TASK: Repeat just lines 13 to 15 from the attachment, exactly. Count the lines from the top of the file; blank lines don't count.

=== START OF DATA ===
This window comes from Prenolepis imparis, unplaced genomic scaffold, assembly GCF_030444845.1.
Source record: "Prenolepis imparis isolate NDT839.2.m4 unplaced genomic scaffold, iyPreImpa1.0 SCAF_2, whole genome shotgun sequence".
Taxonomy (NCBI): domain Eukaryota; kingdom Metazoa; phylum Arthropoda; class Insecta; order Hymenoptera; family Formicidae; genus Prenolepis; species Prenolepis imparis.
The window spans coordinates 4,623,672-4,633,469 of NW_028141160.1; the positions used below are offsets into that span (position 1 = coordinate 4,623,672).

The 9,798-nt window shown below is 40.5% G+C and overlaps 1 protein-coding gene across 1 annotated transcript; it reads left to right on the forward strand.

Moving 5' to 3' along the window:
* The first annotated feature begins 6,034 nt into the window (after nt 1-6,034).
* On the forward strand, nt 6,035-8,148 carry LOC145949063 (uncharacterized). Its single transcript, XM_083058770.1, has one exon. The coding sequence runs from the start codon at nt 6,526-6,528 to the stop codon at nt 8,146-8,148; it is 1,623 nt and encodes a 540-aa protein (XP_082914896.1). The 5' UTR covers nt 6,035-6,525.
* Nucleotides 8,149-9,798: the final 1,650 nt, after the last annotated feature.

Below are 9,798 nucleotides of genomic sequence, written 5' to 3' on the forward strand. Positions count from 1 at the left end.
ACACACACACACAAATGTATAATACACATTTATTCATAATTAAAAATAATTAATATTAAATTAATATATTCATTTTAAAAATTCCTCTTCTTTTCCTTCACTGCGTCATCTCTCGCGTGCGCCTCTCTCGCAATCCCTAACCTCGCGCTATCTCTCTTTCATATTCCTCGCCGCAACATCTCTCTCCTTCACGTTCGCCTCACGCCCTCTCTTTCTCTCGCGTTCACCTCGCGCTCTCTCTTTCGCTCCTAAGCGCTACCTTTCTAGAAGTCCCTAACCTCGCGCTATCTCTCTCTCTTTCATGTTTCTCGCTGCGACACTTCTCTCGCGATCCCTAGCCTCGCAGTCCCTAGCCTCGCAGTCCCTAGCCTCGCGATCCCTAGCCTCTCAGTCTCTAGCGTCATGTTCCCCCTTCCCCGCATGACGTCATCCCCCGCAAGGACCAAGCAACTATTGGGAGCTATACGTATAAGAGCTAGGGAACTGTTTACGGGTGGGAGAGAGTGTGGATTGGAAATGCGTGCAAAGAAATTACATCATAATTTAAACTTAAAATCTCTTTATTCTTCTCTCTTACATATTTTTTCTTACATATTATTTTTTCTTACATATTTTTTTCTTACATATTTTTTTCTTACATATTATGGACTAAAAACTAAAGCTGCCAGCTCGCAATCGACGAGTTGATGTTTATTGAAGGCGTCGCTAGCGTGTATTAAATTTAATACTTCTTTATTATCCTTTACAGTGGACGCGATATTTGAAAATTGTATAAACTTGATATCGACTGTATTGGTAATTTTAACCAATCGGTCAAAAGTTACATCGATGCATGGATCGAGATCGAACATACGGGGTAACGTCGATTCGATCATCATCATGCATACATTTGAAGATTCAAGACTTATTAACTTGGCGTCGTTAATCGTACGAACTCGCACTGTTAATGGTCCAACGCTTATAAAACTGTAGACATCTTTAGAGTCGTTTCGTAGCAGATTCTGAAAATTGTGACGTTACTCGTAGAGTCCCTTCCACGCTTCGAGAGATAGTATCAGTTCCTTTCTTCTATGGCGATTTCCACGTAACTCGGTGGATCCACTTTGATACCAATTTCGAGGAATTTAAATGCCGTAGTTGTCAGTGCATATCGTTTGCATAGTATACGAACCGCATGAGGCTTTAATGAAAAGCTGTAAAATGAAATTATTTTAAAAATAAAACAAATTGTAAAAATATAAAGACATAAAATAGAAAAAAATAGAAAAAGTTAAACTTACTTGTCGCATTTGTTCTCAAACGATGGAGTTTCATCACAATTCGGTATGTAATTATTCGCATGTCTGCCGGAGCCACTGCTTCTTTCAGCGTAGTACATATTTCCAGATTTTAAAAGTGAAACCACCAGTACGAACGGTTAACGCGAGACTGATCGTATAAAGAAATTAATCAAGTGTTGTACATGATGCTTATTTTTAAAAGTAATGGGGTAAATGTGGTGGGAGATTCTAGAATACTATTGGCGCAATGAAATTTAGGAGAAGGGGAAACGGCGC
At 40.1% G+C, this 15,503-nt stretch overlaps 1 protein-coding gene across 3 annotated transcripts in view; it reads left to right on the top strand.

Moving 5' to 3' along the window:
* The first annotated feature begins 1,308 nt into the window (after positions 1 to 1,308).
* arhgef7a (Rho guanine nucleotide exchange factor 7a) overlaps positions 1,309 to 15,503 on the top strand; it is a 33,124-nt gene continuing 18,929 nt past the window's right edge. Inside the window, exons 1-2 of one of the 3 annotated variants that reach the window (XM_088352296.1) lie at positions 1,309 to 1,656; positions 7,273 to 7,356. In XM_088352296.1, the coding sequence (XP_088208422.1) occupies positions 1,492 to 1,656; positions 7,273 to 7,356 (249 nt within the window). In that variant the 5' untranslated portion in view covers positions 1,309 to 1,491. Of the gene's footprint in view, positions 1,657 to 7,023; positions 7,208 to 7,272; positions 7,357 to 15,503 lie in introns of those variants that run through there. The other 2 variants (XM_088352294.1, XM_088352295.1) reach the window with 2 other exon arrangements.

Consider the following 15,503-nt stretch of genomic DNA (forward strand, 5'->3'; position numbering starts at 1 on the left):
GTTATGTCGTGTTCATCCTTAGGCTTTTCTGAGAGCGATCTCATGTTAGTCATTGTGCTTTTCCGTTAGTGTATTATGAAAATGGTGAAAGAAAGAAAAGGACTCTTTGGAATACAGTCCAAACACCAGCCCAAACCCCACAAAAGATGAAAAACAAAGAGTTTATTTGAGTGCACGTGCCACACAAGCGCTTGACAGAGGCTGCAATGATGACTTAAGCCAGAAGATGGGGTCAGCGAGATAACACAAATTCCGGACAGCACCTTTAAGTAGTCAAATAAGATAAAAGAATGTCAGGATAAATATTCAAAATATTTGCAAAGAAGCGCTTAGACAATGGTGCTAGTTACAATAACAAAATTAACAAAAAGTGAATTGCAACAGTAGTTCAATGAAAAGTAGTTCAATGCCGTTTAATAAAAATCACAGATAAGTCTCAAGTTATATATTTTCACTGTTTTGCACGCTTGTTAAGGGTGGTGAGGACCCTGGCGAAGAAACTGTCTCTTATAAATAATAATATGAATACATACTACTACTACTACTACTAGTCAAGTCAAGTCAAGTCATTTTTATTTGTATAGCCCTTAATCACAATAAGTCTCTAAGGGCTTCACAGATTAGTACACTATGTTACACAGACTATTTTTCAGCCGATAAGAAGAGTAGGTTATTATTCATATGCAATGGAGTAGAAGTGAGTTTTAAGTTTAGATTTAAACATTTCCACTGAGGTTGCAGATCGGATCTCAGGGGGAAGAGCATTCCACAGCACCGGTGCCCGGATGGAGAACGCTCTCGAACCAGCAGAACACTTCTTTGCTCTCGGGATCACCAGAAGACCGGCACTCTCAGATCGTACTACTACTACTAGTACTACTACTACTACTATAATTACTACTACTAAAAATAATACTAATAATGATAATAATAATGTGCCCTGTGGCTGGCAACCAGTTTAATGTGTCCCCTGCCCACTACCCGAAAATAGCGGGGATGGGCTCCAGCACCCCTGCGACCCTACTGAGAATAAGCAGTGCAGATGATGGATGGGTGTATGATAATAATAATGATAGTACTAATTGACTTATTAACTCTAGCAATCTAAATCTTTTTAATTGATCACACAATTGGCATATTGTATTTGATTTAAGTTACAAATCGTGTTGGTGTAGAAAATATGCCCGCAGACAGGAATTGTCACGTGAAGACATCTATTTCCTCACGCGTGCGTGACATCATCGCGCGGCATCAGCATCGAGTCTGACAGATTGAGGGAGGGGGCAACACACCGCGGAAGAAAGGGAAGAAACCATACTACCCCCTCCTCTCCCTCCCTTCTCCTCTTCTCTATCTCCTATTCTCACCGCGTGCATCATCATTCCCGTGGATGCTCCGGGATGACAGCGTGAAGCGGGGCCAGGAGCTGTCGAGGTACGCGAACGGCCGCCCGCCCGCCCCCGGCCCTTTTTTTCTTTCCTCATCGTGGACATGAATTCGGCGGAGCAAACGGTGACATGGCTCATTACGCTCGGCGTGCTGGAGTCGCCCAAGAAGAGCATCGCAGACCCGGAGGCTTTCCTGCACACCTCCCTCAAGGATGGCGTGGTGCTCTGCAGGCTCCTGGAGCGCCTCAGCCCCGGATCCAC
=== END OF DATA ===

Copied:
Moving 5' to 3' along the window:
* The first annotated feature begins 1,308 nt into the window (after positions 1 to 1,308).
* arhgef7a (Rho guanine nucleotide exchange factor 7a) overlaps positions 1,309 to 15,503 on the top strand; it is a 33,124-nt gene continuing 18,929 nt past the window's right edge. Inside the window, exons 1-2 of one of the 3 annotated variants that reach the window (XM_088352296.1) lie at positions 1,309 to 1,656; positions 7,273 to 7,356. In XM_088352296.1, the coding sequence (XP_088208422.1) occupies positions 1,492 to 1,656; positions 7,273 to 7,356 (249 nt within the window). In that variant the 5' untranslated portion in view covers positions 1,309 to 1,491. Of the gene's footprint in view, positions 1,657 to 7,023; positions 7,208 to 7,272; positions 7,357 to 15,503 lie in introns of those variants that run through there. The other 2 variants (XM_088352294.1, XM_088352295.1) reach the window with 2 other exon arrangements.